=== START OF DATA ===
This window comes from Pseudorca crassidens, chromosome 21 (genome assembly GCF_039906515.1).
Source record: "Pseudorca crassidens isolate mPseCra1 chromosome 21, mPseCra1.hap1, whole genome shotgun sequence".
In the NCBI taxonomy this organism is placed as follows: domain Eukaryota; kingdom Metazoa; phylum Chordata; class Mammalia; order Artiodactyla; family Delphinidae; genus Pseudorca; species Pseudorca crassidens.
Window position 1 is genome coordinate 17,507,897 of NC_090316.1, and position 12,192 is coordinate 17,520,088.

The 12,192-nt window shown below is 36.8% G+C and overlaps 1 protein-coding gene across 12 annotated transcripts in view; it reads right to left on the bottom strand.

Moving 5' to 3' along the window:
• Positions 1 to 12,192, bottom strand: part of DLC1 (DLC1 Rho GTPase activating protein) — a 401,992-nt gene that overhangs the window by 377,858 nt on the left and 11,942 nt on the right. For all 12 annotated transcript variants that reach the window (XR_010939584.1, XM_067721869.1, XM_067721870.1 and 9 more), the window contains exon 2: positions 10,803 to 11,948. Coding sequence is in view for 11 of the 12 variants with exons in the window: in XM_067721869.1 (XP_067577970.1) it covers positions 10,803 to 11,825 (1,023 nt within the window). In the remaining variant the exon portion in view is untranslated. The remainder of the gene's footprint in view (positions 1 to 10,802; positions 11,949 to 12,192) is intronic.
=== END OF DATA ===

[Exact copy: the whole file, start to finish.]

This window comes from Pseudorca crassidens, chromosome 21 (genome assembly GCF_039906515.1).
Source record: "Pseudorca crassidens isolate mPseCra1 chromosome 21, mPseCra1.hap1, whole genome shotgun sequence".
In the NCBI taxonomy this organism is placed as follows: domain Eukaryota; kingdom Metazoa; phylum Chordata; class Mammalia; order Artiodactyla; family Delphinidae; genus Pseudorca; species Pseudorca crassidens.
Window position 1 is genome coordinate 17,507,897 of NC_090316.1, and position 12,192 is coordinate 17,520,088.

The 12,192-nt window shown below is 36.8% G+C and overlaps 1 protein-coding gene across 12 annotated transcripts in view; it reads right to left on the bottom strand.

Moving 5' to 3' along the window:
• Positions 1 to 12,192, bottom strand: part of DLC1 (DLC1 Rho GTPase activating protein) — a 401,992-nt gene that overhangs the window by 377,858 nt on the left and 11,942 nt on the right. For all 12 annotated transcript variants that reach the window (XR_010939584.1, XM_067721869.1, XM_067721870.1 and 9 more), the window contains exon 2: positions 10,803 to 11,948. Coding sequence is in view for 11 of the 12 variants with exons in the window: in XM_067721869.1 (XP_067577970.1) it covers positions 10,803 to 11,825 (1,023 nt within the window). In the remaining variant the exon portion in view is untranslated. The remainder of the gene's footprint in view (positions 1 to 10,802; positions 11,949 to 12,192) is intronic.